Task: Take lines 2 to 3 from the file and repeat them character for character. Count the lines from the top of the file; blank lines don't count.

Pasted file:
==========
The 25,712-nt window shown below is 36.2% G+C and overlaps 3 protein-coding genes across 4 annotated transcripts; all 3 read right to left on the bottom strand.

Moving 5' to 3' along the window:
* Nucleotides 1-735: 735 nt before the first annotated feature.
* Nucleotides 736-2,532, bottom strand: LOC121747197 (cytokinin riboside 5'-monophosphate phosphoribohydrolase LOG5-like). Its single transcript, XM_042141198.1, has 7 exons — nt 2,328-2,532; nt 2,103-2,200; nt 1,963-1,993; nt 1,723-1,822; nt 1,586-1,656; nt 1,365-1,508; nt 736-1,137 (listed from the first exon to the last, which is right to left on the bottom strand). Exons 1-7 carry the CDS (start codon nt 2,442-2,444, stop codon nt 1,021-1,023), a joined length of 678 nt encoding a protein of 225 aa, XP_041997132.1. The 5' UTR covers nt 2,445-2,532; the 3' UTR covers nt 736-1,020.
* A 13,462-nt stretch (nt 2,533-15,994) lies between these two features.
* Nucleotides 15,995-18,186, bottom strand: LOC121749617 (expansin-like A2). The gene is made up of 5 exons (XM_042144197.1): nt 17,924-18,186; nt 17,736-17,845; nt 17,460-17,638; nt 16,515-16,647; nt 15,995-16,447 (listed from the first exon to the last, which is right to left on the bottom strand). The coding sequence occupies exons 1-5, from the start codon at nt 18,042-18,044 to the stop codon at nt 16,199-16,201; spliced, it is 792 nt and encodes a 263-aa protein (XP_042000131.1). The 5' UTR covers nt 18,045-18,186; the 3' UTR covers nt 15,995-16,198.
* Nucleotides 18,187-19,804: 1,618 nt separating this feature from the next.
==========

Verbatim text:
Moving 5' to 3' along the window:
* Nucleotides 1-735: 735 nt before the first annotated feature.